It is worrying that Ofsted finds that many pupils lack a chronological understanding of history and are unable to make links between events. It is also a concern that secondary schools are squeezing history out of the curriculum or into general humanities courses. The facts, dates and narrative of history cannot be learnt in disparate chunks - without them we cannot compare, interpret or evaluate the past or draw lessons from them.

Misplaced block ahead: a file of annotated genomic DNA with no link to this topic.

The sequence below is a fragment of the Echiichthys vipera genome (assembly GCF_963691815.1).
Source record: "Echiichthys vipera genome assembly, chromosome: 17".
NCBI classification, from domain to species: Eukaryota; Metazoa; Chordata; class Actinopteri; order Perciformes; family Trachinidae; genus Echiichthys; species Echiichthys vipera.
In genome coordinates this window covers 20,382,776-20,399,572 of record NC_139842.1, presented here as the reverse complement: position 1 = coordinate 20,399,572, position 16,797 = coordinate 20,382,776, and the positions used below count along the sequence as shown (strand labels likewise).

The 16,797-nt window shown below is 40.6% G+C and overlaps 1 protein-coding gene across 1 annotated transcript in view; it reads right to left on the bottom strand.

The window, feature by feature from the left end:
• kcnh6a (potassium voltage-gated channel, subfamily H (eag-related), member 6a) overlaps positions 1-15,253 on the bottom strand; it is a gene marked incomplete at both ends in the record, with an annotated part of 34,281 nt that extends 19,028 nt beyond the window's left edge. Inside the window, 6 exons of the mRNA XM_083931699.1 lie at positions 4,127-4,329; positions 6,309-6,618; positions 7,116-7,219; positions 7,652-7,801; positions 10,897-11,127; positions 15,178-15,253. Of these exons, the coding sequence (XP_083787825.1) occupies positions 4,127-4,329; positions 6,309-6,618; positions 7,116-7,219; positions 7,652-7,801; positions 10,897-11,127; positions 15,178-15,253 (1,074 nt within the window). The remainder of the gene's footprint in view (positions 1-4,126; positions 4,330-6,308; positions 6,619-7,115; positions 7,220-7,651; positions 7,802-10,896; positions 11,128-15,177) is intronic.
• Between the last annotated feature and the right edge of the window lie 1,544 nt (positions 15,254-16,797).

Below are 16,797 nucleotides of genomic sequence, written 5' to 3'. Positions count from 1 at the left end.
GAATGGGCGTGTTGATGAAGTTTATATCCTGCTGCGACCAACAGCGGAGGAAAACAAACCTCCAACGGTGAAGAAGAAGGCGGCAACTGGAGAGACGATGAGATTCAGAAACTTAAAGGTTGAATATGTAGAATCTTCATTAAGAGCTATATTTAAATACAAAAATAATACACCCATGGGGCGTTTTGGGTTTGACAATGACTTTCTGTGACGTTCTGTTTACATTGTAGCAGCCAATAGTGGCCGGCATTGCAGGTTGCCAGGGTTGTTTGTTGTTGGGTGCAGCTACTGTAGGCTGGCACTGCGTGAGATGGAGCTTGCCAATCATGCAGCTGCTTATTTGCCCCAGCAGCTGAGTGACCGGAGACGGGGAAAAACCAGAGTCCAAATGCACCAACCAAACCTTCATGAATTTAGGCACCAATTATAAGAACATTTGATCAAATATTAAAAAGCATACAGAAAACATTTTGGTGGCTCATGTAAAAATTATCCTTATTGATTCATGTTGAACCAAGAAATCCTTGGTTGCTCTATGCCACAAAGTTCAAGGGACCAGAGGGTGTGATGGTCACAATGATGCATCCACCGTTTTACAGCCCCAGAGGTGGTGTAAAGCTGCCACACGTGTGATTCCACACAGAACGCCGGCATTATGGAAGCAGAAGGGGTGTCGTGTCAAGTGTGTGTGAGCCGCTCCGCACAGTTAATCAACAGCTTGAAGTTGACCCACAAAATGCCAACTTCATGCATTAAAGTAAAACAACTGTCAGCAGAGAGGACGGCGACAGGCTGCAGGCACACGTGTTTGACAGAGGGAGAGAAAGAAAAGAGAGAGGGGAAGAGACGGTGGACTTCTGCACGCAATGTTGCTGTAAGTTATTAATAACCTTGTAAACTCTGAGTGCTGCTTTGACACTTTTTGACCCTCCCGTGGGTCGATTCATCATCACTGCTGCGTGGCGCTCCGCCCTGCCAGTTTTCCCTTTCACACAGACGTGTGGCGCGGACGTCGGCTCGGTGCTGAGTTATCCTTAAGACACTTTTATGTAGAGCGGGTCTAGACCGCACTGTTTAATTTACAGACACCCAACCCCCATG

We are carrying out a root and branch reform of the national curriculum to set out the essential knowledge that children need, while leaving schools free to decide how to teach it. We are toughening up recruitment and training, attracting the brightest graduates, increasing the number of specialists, building a network of top class training schools, and transforming professional development throughout teachers’ careers. We have also introduced the English Baccalaureate so more pupils study the core academic GCSEs which we expect will lead to an increase in uptake of subjects like history.